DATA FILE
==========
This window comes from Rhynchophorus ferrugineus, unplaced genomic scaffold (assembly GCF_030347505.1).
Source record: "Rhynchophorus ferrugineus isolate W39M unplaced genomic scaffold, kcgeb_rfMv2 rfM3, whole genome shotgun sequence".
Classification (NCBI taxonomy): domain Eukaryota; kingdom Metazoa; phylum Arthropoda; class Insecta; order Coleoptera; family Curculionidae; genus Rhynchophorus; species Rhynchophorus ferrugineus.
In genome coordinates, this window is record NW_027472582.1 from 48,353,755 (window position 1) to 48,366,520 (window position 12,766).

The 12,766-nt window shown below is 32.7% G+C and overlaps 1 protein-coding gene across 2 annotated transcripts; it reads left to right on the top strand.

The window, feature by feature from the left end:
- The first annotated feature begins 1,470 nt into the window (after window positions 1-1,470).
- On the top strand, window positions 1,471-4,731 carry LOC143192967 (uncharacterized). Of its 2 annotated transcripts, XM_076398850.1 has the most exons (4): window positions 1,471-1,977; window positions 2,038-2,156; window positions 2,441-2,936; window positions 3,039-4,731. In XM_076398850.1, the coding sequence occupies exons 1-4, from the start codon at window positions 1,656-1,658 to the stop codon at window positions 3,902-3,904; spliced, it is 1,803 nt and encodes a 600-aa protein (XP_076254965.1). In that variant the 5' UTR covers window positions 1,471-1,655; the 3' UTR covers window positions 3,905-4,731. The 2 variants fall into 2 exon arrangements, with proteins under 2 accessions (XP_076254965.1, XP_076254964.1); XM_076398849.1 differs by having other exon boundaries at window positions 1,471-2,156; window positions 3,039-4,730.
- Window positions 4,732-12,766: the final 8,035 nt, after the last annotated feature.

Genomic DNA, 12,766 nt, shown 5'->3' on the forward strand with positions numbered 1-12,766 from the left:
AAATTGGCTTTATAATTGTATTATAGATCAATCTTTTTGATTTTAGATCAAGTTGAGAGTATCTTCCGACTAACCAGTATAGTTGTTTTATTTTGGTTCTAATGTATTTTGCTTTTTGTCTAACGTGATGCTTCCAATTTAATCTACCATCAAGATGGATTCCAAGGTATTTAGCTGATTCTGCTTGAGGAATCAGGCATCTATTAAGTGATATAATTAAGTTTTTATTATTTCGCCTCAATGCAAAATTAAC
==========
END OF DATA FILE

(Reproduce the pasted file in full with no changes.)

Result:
This window comes from Rhynchophorus ferrugineus, unplaced genomic scaffold (assembly GCF_030347505.1).
Source record: "Rhynchophorus ferrugineus isolate W39M unplaced genomic scaffold, kcgeb_rfMv2 rfM3, whole genome shotgun sequence".
Classification (NCBI taxonomy): domain Eukaryota; kingdom Metazoa; phylum Arthropoda; class Insecta; order Coleoptera; family Curculionidae; genus Rhynchophorus; species Rhynchophorus ferrugineus.
In genome coordinates, this window is record NW_027472582.1 from 48,353,755 (window position 1) to 48,366,520 (window position 12,766).

The 12,766-nt window shown below is 32.7% G+C and overlaps 1 protein-coding gene across 2 annotated transcripts; it reads left to right on the top strand.

The window, feature by feature from the left end:
- The first annotated feature begins 1,470 nt into the window (after window positions 1-1,470).
- On the top strand, window positions 1,471-4,731 carry LOC143192967 (uncharacterized). Of its 2 annotated transcripts, XM_076398850.1 has the most exons (4): window positions 1,471-1,977; window positions 2,038-2,156; window positions 2,441-2,936; window positions 3,039-4,731. In XM_076398850.1, the coding sequence occupies exons 1-4, from the start codon at window positions 1,656-1,658 to the stop codon at window positions 3,902-3,904; spliced, it is 1,803 nt and encodes a 600-aa protein (XP_076254965.1). In that variant the 5' UTR covers window positions 1,471-1,655; the 3' UTR covers window positions 3,905-4,731. The 2 variants fall into 2 exon arrangements, with proteins under 2 accessions (XP_076254965.1, XP_076254964.1); XM_076398849.1 differs by having other exon boundaries at window positions 1,471-2,156; window positions 3,039-4,730.
- Window positions 4,732-12,766: the final 8,035 nt, after the last annotated feature.

Genomic DNA, 12,766 nt, shown 5'->3' on the forward strand with positions numbered 1-12,766 from the left:
AAATTGGCTTTATAATTGTATTATAGATCAATCTTTTTGATTTTAGATCAAGTTGAGAGTATCTTCCGACTAACCAGTATAGTTGTTTTATTTTGGTTCTAATGTATTTTGCTTTTTGTCTAACGTGATGCTTCCAATTTAATCTACCATCAAGATGGATTCCAAGGTATTTAGCTGATTCTGCTTGAGGAATCAGGCATCTATTAAGTGATATAATTAAGTTTTTATTATTTCGCCTCAATGCAAAATTAAC